The reimbursement shift from “fee-for-service” to “fee-for-value” has many healthcare organizations focusing on population health management. However, a large number of practices are not equipped to handle the complexities of the provider credentialing and enrollment processes in this new payment model. The process itself can be messy with lots of redundant tasks and information to forage through and assemble. A lot of the same data has to be reviewed by a lot of different people. Among the financial repercussions a practice faces for not enrolling providers with their payers correctly is lost revenue. Conversely, when organizations implement the right provider enrollment strategy, they can better capture every dollar.

Here are a few recommended best practice steps a practice can take to optimize credentialing results:

  • Follow up during all application processes and don’t assume that once you submit it everything is on track. Because credentialing and provider enrollment delays will happen, it is important to monitor the process each step of the way.
  • Manually monitoring this process can be very complex and time-consuming, so use automated reports that offer a real-time snapshot of what’s going on. Track days in enrollment, denials due to credentialing, and highest dollar volumes effected by payer.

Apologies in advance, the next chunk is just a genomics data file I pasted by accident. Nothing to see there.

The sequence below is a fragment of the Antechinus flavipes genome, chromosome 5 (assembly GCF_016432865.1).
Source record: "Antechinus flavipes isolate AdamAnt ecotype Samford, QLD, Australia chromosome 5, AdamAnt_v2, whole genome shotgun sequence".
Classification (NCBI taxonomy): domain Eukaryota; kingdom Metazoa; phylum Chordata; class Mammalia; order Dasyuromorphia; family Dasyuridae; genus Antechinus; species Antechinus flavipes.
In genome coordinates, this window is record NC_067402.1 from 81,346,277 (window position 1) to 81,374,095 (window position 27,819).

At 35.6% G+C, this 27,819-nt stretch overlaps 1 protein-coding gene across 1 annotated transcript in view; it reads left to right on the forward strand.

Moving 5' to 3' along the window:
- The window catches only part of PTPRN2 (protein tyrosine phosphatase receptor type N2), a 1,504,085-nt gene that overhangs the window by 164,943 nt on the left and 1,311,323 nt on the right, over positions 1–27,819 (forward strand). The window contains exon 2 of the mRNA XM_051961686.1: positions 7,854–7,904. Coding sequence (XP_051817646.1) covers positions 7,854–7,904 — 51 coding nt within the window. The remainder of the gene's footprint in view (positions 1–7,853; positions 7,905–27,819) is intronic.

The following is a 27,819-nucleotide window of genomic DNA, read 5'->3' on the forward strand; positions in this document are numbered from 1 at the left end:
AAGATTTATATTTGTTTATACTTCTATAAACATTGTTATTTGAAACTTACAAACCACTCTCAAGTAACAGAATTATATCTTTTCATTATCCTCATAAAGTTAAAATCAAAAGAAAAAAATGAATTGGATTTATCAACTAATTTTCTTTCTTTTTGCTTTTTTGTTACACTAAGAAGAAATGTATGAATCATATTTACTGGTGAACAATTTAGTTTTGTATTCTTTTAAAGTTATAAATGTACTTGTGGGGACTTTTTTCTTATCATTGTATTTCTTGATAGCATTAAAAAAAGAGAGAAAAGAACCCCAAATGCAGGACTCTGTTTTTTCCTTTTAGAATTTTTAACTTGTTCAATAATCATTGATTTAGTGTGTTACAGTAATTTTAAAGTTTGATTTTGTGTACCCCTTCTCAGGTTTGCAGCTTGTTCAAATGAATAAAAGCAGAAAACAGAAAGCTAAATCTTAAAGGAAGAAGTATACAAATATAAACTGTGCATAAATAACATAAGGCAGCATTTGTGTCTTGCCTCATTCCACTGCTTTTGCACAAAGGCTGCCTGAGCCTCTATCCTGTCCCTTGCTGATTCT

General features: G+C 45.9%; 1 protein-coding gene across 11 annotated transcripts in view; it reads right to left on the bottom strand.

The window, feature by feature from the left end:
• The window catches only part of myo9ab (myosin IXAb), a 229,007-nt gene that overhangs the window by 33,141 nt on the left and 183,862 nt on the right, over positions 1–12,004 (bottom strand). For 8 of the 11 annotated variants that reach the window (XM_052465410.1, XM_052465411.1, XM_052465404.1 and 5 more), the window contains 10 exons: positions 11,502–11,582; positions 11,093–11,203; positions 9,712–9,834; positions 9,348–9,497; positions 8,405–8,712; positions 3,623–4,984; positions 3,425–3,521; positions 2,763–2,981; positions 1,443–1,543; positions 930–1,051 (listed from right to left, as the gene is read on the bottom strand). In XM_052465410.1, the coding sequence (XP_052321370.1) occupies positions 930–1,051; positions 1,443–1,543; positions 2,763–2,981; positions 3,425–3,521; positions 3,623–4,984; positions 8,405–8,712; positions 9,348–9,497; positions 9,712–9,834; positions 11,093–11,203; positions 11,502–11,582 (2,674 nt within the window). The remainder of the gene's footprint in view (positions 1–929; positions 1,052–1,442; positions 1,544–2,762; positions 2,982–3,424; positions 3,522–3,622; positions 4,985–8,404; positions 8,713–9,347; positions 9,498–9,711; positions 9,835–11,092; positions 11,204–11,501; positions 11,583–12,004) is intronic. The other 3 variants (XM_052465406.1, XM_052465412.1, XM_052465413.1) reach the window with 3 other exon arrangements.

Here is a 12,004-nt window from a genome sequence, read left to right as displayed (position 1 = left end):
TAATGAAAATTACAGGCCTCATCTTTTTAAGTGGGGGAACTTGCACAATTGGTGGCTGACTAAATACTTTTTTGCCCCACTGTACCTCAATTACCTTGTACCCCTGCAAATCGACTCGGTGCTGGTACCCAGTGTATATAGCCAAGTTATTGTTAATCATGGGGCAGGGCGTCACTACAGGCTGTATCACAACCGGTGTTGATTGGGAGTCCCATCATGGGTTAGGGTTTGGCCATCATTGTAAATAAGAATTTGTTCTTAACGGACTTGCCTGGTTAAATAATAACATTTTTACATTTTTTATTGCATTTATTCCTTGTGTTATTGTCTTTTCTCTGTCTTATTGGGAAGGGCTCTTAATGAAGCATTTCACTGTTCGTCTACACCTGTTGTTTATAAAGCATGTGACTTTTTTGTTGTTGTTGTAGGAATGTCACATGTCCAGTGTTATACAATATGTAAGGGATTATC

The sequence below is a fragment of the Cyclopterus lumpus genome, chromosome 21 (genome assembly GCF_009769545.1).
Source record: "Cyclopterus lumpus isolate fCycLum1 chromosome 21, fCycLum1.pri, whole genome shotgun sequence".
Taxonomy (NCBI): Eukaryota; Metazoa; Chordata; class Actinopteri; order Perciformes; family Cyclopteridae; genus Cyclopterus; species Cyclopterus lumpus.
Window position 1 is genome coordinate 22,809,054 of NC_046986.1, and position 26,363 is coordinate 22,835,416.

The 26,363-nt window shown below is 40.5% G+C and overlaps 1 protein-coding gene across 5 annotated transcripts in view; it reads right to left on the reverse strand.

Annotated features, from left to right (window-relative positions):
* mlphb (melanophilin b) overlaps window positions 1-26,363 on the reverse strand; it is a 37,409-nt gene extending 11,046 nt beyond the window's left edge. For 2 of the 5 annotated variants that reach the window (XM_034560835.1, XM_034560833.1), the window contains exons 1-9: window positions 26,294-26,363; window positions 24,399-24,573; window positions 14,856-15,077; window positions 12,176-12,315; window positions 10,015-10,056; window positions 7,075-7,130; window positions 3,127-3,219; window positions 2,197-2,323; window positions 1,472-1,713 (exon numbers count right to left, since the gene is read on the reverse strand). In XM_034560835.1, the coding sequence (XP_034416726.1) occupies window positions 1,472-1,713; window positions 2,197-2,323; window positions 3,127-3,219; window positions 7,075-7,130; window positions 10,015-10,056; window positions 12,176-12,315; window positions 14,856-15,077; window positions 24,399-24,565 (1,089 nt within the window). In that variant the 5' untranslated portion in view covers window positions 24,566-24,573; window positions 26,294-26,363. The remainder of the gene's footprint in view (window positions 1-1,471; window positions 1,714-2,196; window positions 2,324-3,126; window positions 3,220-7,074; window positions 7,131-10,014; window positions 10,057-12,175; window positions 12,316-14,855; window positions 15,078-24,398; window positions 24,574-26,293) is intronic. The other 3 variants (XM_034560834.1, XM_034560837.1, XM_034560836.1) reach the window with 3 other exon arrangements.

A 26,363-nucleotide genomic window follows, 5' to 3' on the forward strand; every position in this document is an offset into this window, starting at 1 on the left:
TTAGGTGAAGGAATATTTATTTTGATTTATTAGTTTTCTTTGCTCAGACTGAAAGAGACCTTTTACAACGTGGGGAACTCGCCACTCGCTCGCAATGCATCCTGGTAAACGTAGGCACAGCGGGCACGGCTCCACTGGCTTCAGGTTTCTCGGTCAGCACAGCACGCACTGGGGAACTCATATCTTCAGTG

• The most common mistake associated with credentialing is a lack of attention to detail. To prevent important tasks from falling through the cracks, all your provider applications should go through a rigorous review process to certify accuracy before it is submitted.
  • Demographic and primary source documentation should be housed in a central repository and available for review, as needed. There are benefits to utilizing a cloud-based credentialing workflow for such purposes.
  • Because enrollments can take 90 to 120 days, ensure you allow for enough planning time.

To help practices capture every collectible dollar, provider enrollment must be an integral part of the revenue cycle. If not, healthcare organizations may not be paid correctly. What’s more, they may face compliance violations or false claim liability for improperly or poorly managed credentialing and enrollment processes.

Keep costs down and ensure a healthier bottom line. For more, download our RCM credentialing eBook.